There is no doubt that Internet is an incredibly useful resource. But, at the same time, it shelters home to a huge chunk of misleading information. It isn’t that only personal and not-so-popular websites tend to do slip-ups, or generate false stories, over the past few years we have seen many mainstream network biting the dust as well.
How do you know the thing you are reading is correct? What are some of the most common misleading stories? What do experts have to say about this? We document some instants and examples below.
“Don’t believe everything you read. Or anything, really.”
Famous technology columnist MG Siegler after reading tons of news stories in his spare time, said he started sensing a pattern. He then formulated and proposed a new theory, which he called “75 – 20 – 5”.
He states that on any given day, 75% of what you read in the tech press is somewhat accurate; 20% is complete bullshit, and 5% is actually true. In his article he has cited some shrilling examples to pinpoint that “5%” of garbage spread by some reputed publications.
This wasn’t the first time Mr Siegler made us raise our eyebrows. Just last year as a reply to a tweet where Marco Arment was pointing how the technology publication Gizmodo is only citing the articles by The Verge, Siegler said, to catch the rewrites, he himself used to “plant one really weird bit of information (sometimes even false) into stories.”.
Rewrite is a rampant thing in the tech universe, but changing facts to mess around is just an utter deviousness. Though, we are sure that it was a playful intention, the point is how things you read is produced.
When social media gets it wrong
Evidently, loss of lives and a number of injuries were not the only reasons why the tragic event at Boston will be remembered for. Social media showed its ugly face that day. Reddit, one of the biggest website in the world played a notorious role in framing an innocent boy as the suspect number 2 behind the blast. One user came up with a loosely formed theory, and in the race to be the first and aggregate more “page views”, hundreds of thousand publications didn’t take a time to “report” the story. Several journalists used Twitter to share their personal opinion, and it all became a snowball which just kept on rolling and becoming bigger.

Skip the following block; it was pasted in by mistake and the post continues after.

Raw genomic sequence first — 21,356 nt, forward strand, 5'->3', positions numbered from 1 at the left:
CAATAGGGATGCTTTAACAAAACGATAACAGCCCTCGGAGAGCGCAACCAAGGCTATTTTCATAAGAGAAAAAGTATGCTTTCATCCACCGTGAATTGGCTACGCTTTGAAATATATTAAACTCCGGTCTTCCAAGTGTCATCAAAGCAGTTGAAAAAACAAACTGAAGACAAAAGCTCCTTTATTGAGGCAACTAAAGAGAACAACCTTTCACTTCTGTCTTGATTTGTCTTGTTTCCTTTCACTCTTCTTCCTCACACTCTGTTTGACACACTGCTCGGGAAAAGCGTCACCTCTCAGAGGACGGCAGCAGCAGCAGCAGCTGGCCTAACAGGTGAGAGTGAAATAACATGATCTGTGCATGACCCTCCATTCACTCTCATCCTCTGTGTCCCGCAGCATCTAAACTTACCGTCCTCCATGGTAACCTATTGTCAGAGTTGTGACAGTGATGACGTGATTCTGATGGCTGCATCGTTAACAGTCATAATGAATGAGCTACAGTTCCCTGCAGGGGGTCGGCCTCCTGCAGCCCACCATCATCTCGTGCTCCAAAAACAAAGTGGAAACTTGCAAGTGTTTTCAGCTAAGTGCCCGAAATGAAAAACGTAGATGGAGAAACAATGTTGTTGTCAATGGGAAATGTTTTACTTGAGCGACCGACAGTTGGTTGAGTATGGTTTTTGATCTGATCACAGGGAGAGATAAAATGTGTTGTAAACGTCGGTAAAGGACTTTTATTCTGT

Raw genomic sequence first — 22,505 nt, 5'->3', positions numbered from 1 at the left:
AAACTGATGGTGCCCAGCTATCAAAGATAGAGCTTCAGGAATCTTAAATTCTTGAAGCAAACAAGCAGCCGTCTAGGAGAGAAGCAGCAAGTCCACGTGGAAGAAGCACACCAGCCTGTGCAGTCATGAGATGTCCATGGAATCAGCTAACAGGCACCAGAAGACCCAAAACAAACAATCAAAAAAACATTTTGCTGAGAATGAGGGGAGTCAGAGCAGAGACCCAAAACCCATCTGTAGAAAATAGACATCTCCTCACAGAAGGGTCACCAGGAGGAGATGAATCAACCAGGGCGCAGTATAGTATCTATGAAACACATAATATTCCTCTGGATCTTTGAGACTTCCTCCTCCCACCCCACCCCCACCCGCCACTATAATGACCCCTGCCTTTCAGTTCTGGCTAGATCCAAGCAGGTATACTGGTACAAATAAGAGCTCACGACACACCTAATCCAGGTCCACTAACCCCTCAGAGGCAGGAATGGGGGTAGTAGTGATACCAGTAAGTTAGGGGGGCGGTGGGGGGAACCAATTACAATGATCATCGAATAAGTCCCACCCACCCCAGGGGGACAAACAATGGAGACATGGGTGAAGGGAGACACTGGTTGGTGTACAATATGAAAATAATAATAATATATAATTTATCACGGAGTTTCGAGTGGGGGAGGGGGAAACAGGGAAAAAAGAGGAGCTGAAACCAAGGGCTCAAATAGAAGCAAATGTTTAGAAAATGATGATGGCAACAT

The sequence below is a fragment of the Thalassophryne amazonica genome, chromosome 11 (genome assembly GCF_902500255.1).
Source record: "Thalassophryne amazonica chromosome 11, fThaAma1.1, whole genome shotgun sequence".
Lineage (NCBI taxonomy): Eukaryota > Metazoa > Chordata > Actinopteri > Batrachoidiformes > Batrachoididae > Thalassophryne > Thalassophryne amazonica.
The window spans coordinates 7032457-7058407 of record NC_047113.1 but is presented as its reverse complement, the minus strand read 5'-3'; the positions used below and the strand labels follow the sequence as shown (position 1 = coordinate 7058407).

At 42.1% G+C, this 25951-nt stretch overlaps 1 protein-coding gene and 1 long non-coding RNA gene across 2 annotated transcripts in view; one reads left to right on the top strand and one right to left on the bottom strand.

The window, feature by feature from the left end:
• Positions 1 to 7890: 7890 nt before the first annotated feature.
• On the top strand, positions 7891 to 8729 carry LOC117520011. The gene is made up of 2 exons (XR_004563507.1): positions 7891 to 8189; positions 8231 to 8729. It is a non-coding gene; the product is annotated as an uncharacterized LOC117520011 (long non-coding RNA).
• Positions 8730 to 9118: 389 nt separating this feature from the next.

At last, when the truth and final evidence proved them wrong, the people who played disreputable role in doing bad journalism, had nothing better than blaming the system,
“Breaking-news reporting has always been chaotic, and it’s more so now because the overall volume of misinformation, loosed by millions on Reddit and Twitter, has ballooned out of control.”
This was not the first time when the social media was misused, and sadly it certainly won’t be the last. News reporting requires various skills, one of which is fact checking, these are the factors that make a news source more credible and accountable than others.
I’m not against the social media, or Twitter, or Reddit for helping in breaking the news, they are undoubtedly very commendable sources for learning news stories, but at times, things do tend to go the other side. Whether it’s a misleading headline, or a rumored story, or a half-baked post, you must not trust everything.
Trouble with Wikipedia
It’s no secret that Wikipedia isn’t 100% accurate. But what most of us don’t know about the sixth most popular website on planet is that it too has been reported to indulge in malpractice. Whether it’s stuffing things to score higher in the race of SEO, or editing things to make some money, Wikipedia has been caught red-handed numerous of times. For instance, check out the description of Untrikiwiki.
Tim Stevens, Editor-at-Large with CNET, shared with us his opinion on this matter.
In general I feel like Wikipedia is a very reliable source for information. While there have been some notable errors and intentionally misleading entries, in general studies have shown Wikipedia is more accurate than traditional encyclopedias. However, it’s important to take the time to look at the citations of a given Wikipedia entry. They’re all very easy to find and it usually only takes a few moments to verify anything. This is time well-spent when you absolutely must be sure.
Internet will show you what you want to see
The Internet jam-packs over billion of web-pages. While there are a good number of stories and information coming out from reliable sources, there are enough personal opinions, and erratic content floating around as well. The problem with such thing is, that whatever you search on Google, odds are there will be enough pages supporting that.
Hoaxes, and more hoaxes
And at last, thanks to social media, hoaxes have become a very common thing to cite on the web. Whether it’s Morgan Freeman’s death, or Samsung paying $1-bn fine in nickels, there are enough things that Internet would want you to believe.
Sam Bowne, Professor at City College San Francisco, and a very renowned name in the computer security world, spoke to us and shared his opinion,
Many websites have inaccurate information. I’ve found Wikipedia to be very accurate on technical issues, however. But on political, social, or religious issues, it’s far less accurate, because groups deliberately poison the pages to further their agendas. This issue got so bad, Wikipedia blocked the US Congress from making edits in 2006:
Everyone using the Internet needs to learn to judge the quality of information, and be skeptical. But by consulting multiple sources, learning which publications and authors are more reliable, and using hoax-revealing sites like Snopes.com, a careful researcher can avoid most deceptions.
In my opinion, the Internet is extremely valuable as a source of information, and contributes greatly to the education of people, despite its inaccuracies and abuses.